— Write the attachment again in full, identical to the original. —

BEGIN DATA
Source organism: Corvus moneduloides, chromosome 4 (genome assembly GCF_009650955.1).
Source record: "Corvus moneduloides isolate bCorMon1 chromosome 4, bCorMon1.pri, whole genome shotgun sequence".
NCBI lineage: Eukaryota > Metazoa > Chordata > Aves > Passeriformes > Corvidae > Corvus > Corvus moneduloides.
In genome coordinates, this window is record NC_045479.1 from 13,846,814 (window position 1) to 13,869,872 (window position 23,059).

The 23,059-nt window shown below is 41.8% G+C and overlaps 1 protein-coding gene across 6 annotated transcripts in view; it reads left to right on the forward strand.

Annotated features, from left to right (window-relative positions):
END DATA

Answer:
Source organism: Corvus moneduloides, chromosome 4 (genome assembly GCF_009650955.1).
Source record: "Corvus moneduloides isolate bCorMon1 chromosome 4, bCorMon1.pri, whole genome shotgun sequence".
NCBI lineage: Eukaryota > Metazoa > Chordata > Aves > Passeriformes > Corvidae > Corvus > Corvus moneduloides.
In genome coordinates, this window is record NC_045479.1 from 13,846,814 (window position 1) to 13,869,872 (window position 23,059).

The 23,059-nt window shown below is 41.8% G+C and overlaps 1 protein-coding gene across 6 annotated transcripts in view; it reads left to right on the forward strand.

Annotated features, from left to right (window-relative positions):